AIA Kansas City: The American Institute of Architects

Tuesday, September 18, 2007

AIA KC commends KCMO Planning & Development Dept in the creation of a new Development Ordinance

The City of Kansas City Planning and Development Department recently completed a grass roots effort through a steering committee of citizens to update the existing zoning ordinance to create a new development ordinance for the City. AIA Kansas City was represented by several members on the steering committee and we thank Patty Noll, the director of this effort, for including those members.
AIA Kansas City supports the concept of “community environment” with neighborhood roots, which takes form in ordinances encouraging mixed use, higher density, walk-ability, efficient land use and restrictions on land use for vehicular-related needs. The organization also supports sustainable design and construction, both nationally with the publication of the 2030 Challenge, and locally through the many firms who practice sustainable design and volunteer members who serve on private and public committees.
We believe the City has critical issues to address such infrastructure management and replacement, better land use in redevelopment within its boundaries and control of land use in new residential subdivisions.
The proposed Development Ordinance as it appears in the draft dated August 24, 2007, encourages mixed use, higher densities, reduced parking requirements, smaller setbacks more efficient land use generally.
Therefore AIAKC wishes to support the effort that went into this document and to support the result. We wholeheartedly recommend passage of this document into law. However, as with most official documents, room for improvement exists and we offer the following as proposals to strengthen the Ordinance and to address issues of process.


The Development Ordinance should more adequately address sustainability issues
Action: Provide incentives in for each zoning district to use LEED certification goals for development and construction.
Increase allowable density (allowable height, building area, number of units; reduction of lot size, setbacks and parking requirements).
Complete 80-130-07 – Downtown Zoning Districts to include detailed incentives for use of LEED building standards.
All other zones
Provide sustainable development incentives for all zoning districts in the city

Storm water management is a significant issue for the City, and storm water control in building projects by individual citizens should be encouraged.
Action: Provide incentives for storm water capture, reuse, or retention within the boundaries of the site.

80-405: The Proposed subdivision ordinance provides many improvements but should more fully address alternative materials more compatible with sustainable practices.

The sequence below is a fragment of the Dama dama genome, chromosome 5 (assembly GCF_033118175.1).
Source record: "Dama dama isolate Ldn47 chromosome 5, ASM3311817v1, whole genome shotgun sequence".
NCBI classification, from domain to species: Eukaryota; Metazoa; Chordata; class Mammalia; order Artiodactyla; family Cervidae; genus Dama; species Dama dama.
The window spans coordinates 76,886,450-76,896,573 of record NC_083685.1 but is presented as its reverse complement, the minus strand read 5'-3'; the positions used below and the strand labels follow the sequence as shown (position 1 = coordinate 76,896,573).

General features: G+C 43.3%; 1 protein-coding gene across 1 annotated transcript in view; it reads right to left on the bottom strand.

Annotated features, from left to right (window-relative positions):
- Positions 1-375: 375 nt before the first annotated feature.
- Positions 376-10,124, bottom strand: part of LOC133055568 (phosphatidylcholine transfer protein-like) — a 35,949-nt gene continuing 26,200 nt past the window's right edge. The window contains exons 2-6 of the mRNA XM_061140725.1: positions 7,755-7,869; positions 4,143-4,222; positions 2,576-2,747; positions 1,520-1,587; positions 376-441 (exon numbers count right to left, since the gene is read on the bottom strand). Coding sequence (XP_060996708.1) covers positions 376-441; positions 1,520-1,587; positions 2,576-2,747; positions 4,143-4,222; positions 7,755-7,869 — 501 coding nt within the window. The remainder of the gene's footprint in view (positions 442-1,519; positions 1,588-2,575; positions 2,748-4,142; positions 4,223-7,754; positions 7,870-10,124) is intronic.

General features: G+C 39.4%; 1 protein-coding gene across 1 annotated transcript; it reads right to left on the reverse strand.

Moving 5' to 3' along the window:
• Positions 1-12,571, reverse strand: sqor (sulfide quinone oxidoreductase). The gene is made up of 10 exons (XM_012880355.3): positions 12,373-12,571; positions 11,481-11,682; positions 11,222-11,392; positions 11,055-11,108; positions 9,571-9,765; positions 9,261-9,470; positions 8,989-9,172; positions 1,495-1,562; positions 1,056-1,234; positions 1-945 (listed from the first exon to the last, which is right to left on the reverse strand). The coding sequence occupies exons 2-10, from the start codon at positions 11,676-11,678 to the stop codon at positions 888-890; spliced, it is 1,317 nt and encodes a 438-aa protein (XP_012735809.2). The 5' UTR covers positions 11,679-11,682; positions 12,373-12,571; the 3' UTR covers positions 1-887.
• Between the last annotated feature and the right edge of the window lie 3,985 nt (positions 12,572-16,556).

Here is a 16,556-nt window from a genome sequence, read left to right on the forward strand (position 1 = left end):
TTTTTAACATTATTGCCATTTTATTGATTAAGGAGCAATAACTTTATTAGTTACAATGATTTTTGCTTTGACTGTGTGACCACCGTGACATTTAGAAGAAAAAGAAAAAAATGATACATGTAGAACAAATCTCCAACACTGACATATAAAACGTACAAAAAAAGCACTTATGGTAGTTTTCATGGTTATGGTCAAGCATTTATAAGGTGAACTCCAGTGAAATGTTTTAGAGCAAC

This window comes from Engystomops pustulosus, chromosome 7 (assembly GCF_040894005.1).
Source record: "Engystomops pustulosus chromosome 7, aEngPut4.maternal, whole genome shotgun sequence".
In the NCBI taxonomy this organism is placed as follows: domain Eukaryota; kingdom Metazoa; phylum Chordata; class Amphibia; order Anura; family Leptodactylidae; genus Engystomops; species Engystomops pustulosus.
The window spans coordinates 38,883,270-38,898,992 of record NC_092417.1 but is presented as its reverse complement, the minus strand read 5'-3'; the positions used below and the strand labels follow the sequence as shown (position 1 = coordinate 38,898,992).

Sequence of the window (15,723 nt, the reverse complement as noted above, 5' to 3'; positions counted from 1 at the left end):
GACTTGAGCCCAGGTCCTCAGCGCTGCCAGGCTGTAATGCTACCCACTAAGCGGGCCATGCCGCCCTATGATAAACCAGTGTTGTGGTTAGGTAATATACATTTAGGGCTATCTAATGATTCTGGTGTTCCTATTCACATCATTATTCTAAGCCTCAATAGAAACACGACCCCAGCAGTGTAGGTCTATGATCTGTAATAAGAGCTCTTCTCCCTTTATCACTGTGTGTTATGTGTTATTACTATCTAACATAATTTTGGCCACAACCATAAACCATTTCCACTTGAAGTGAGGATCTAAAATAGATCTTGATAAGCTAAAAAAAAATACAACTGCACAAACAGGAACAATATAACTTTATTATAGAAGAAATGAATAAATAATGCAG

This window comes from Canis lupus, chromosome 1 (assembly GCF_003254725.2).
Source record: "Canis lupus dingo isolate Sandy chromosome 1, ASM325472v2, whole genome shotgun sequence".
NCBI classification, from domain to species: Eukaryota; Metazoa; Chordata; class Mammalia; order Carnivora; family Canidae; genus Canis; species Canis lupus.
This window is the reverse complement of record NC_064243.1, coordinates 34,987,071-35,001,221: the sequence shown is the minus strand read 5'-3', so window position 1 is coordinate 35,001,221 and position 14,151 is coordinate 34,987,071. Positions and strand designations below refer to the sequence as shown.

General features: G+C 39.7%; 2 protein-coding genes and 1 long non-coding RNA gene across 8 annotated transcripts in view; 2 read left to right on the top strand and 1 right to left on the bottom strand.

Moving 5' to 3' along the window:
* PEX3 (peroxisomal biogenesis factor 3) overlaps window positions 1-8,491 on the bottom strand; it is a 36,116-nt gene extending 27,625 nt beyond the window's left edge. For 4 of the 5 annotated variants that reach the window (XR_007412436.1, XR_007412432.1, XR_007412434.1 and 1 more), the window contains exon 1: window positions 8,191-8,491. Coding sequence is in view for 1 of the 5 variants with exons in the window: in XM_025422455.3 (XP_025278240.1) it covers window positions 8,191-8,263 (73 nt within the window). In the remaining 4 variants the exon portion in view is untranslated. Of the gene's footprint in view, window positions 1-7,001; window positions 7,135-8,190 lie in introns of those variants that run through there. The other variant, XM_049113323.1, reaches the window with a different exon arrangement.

Action: Allow for alternative materials and methods for subdivision infrastructure
Impervious paving
Surface storm water management in lieu of piping
Incentives for water recapture, reuse, and retention within the boundaries of the site.
Reduced setbacks, rights-of-way, access and lot frontages

The development ordinance should more effectively address redevelopment in existing neighborhoods.
Action: Provide incentives for using LEED certification goals for infill redevelopment, including density, set backs, lot sizes and allowable area.
Offer the fast-tract approval process suggested in elsewhere in this document..
Provide incentives for storm water management within the lot boundaries such as rain gardens, rain water recapture and retention.

The Neighborhood Character Overlay District 80-225 should be strengthened to encourage high quality design throughout the district. We suggest including changes to the language regarding “compatibility” of proposed design (including the deletion of language focused on stylistic standards) and the addition of

language requiring participation of a licensed architect in the preparation of design recommendations, and their subsequent enforcement.

The Development Ordinance widens the notification area for zoning applications in neighborhoods (80-505-07-C), but we believe it should be strengthened further.
Action: Change the statement to say the city will provide mailed notice to registered neighborhood associations, and may elect to provide additional courtesy notification, which may include Internet postings, and information signs posted on the subject property

The present building permit application and approval process should be more efficient and is in need of improvement.
Building permit approval can take months for modest projects, due to a lack of communication within and among departments.
Action: We propose that projects meeting LEED certification goals be fast-tracked by 1) moving them to the “top of the pile” over other applications in line, or 2) allowing authorized professional project representatives (those licensed by the State) to “self certify” engineering and architectural code requirements.

Public street improvements and guidelines should be coordinated among Planning and Development, Public Works and Parks and Recreation departments.
Action: Create bridge document addressing the Public Realm (space between buildings) with guidelines which all three public departments must follow.
AIAKC has presented such a document to the Mayor and City Manager and have attached it to this position paper.
Adopt or update details for infrastructure (streets, sidewalks, rights-of-way) which embrace sustainable practices. This would include alternative materials, quantities and dimensions in addition to standards already in place.
Please consider these suggestions as a supplement to the proposed Development Ordinance, which will significantly improve the built environment in the City of Kansas City.